How does Oscar Wilde present the characters of Jack and Algernon in The Importance of Being Earnest?
Wilde presents these characters via indirect characterization. No one directly describes Jack or Algernon; readers (or viewers) must mine their conversations for clues about their characters and motivations. It is not difficult, given the nature of their first conversation with one another in the play. For example, Jack insists that, "When one is in town one amuses oneself. When one is in the country one amuses other people. It is excessively boring." Then, a few lines later he declares that all his neighbors are "Perfectly horrid!" and that he never speaks to any of them. Contradictory statements like these help us to understand that Jack is a somewhat ridiculous character. He doesn't seem to really mean anything he says because he is just as liable to contradict it in the next breath. Likewise, he admits (after the debacle with the cigarette case) that his name is actually Jack when Algernon has only ever known him as "Ernest," because he has invented a younger brother by this name so that he has an excuse to come to town and do all the things Jack cannot do (i.e. gamble, drink, and so forth). Jack feels obligated to maintain a high moral tone because he is the guardian of a young woman named Cecily, but -- via Ernest -- he can get up to all the somewhat less moral behaviors in which he longs to indulge in the city. Thus, we learn that he is quite dishonest and has a bit of a dark side that he hopes to conceal forever from his family and friends in the country.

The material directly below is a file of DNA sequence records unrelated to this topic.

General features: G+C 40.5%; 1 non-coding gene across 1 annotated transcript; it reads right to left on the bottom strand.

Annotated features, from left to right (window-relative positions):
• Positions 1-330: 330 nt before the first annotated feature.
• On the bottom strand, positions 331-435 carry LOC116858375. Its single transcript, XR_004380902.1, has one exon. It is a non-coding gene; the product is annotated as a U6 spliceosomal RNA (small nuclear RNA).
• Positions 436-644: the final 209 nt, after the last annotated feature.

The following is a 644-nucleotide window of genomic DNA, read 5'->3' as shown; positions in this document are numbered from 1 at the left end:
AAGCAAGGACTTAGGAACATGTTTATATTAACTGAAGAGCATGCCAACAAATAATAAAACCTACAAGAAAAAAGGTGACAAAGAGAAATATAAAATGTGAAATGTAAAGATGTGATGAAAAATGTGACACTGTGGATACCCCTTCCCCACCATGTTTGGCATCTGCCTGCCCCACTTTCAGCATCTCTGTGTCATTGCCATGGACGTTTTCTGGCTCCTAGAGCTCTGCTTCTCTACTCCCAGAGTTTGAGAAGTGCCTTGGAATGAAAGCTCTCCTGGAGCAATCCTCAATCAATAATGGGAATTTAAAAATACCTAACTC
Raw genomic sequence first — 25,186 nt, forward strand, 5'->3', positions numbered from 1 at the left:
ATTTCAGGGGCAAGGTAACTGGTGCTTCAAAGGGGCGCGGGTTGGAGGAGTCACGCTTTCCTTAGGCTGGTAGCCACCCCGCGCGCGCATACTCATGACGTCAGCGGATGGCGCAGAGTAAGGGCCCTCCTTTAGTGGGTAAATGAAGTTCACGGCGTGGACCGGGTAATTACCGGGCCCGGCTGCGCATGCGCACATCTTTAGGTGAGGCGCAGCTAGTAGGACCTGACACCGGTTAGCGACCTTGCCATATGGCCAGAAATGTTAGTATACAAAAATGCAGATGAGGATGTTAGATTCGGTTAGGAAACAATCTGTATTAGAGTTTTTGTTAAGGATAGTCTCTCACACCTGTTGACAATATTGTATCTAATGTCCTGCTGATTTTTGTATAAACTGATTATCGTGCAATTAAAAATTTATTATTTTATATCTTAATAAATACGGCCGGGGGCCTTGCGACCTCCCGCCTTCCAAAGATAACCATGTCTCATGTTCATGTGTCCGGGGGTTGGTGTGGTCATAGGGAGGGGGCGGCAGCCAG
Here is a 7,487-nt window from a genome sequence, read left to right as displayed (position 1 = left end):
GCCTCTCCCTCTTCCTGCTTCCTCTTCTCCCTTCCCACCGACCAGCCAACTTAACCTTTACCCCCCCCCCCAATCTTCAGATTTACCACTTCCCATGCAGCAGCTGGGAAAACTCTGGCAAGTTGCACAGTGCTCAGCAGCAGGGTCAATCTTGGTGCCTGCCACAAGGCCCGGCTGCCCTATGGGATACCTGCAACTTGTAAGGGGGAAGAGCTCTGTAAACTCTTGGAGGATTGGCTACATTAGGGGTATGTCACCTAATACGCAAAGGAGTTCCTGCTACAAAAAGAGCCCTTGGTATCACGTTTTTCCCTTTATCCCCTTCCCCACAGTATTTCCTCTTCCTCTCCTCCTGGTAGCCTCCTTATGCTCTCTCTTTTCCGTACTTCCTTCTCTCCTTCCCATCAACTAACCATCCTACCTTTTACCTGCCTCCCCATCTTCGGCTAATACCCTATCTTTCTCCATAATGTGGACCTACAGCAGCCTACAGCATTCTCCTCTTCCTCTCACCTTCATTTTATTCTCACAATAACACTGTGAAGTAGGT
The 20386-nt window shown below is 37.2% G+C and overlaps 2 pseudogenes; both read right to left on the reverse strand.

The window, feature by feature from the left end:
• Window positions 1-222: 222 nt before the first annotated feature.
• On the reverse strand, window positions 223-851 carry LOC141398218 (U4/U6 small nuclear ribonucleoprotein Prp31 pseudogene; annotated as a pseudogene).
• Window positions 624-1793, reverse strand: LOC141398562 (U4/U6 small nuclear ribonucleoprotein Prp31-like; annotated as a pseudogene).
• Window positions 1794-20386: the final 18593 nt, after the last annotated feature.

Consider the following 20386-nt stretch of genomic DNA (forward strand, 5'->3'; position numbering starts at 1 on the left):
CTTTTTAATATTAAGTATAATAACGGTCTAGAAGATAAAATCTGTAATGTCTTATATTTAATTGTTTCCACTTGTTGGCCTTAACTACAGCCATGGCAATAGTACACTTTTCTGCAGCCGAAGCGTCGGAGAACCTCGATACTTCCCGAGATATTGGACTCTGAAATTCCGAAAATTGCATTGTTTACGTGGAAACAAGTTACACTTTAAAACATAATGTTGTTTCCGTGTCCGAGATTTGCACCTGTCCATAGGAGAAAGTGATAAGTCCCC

We learn about Algernon's character in a similar manner. We know that there are cucumber sandwiches at the beginning of Act 1, and he will not allow Jack/Ernest to eat them because they have been specially prepared for Algernon's Aunt Augusta. However, Algernon eats them all himself throughout the course of the scene! Then, when Aunt August arrives for tea, Algernon seems seriously displeased and surprised that there are no cucumber sandwiches when he has actually eaten them all himself. We learn, then, that he is likewise ridiculous and dishonest. He has also invented an friend, named Mr. Bunbury, so that he can escape Aunt August as often as he wishes, saying that he must attend his poor invalid friend. He and Jack are very similar in these ways.
It is through listening in to their conversations and the utterly ridiculous statements they make about social convention, love, marriage, and the like that reveal to us who they are.
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